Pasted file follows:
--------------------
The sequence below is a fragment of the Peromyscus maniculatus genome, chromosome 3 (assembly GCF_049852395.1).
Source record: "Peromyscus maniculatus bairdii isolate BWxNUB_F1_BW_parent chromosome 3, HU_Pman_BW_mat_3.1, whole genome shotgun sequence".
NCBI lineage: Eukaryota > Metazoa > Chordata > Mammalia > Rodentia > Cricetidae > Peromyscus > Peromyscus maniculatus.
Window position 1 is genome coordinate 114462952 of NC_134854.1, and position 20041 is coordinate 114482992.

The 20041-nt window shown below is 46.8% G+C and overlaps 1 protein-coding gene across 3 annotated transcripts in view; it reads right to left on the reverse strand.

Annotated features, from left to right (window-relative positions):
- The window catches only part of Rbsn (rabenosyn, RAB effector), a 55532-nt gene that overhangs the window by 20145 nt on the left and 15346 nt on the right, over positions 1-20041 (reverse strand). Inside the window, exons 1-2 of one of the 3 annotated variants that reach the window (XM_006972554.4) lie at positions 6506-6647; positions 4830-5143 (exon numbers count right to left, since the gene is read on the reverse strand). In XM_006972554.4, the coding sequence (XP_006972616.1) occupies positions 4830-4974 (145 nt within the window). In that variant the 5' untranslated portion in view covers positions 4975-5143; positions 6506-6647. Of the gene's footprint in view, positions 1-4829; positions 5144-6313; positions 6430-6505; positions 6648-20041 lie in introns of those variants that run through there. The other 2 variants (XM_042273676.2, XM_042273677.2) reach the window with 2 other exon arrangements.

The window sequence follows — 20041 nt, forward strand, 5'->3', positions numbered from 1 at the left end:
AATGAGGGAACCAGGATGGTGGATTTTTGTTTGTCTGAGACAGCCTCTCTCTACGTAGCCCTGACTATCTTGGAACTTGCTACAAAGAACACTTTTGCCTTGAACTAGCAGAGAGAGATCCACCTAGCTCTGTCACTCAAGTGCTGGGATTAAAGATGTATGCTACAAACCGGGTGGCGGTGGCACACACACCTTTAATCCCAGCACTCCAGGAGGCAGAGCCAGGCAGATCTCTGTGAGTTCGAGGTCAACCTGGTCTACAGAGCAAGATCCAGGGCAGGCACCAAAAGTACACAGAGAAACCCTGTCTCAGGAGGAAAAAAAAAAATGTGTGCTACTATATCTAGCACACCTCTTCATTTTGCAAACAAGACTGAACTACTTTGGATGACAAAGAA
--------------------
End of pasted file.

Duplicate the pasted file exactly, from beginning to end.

The sequence below is a fragment of the Peromyscus maniculatus genome, chromosome 3 (assembly GCF_049852395.1).
Source record: "Peromyscus maniculatus bairdii isolate BWxNUB_F1_BW_parent chromosome 3, HU_Pman_BW_mat_3.1, whole genome shotgun sequence".
NCBI lineage: Eukaryota > Metazoa > Chordata > Mammalia > Rodentia > Cricetidae > Peromyscus > Peromyscus maniculatus.
Window position 1 is genome coordinate 114462952 of NC_134854.1, and position 20041 is coordinate 114482992.

The 20041-nt window shown below is 46.8% G+C and overlaps 1 protein-coding gene across 3 annotated transcripts in view; it reads right to left on the reverse strand.

Annotated features, from left to right (window-relative positions):
- The window catches only part of Rbsn (rabenosyn, RAB effector), a 55532-nt gene that overhangs the window by 20145 nt on the left and 15346 nt on the right, over positions 1-20041 (reverse strand). Inside the window, exons 1-2 of one of the 3 annotated variants that reach the window (XM_006972554.4) lie at positions 6506-6647; positions 4830-5143 (exon numbers count right to left, since the gene is read on the reverse strand). In XM_006972554.4, the coding sequence (XP_006972616.1) occupies positions 4830-4974 (145 nt within the window). In that variant the 5' untranslated portion in view covers positions 4975-5143; positions 6506-6647. Of the gene's footprint in view, positions 1-4829; positions 5144-6313; positions 6430-6505; positions 6648-20041 lie in introns of those variants that run through there. The other 2 variants (XM_042273676.2, XM_042273677.2) reach the window with 2 other exon arrangements.

The window sequence follows — 20041 nt, forward strand, 5'->3', positions numbered from 1 at the left end:
AATGAGGGAACCAGGATGGTGGATTTTTGTTTGTCTGAGACAGCCTCTCTCTACGTAGCCCTGACTATCTTGGAACTTGCTACAAAGAACACTTTTGCCTTGAACTAGCAGAGAGAGATCCACCTAGCTCTGTCACTCAAGTGCTGGGATTAAAGATGTATGCTACAAACCGGGTGGCGGTGGCACACACACCTTTAATCCCAGCACTCCAGGAGGCAGAGCCAGGCAGATCTCTGTGAGTTCGAGGTCAACCTGGTCTACAGAGCAAGATCCAGGGCAGGCACCAAAAGTACACAGAGAAACCCTGTCTCAGGAGGAAAAAAAAAAATGTGTGCTACTATATCTAGCACACCTCTTCATTTTGCAAACAAGACTGAACTACTTTGGATGACAAAGAA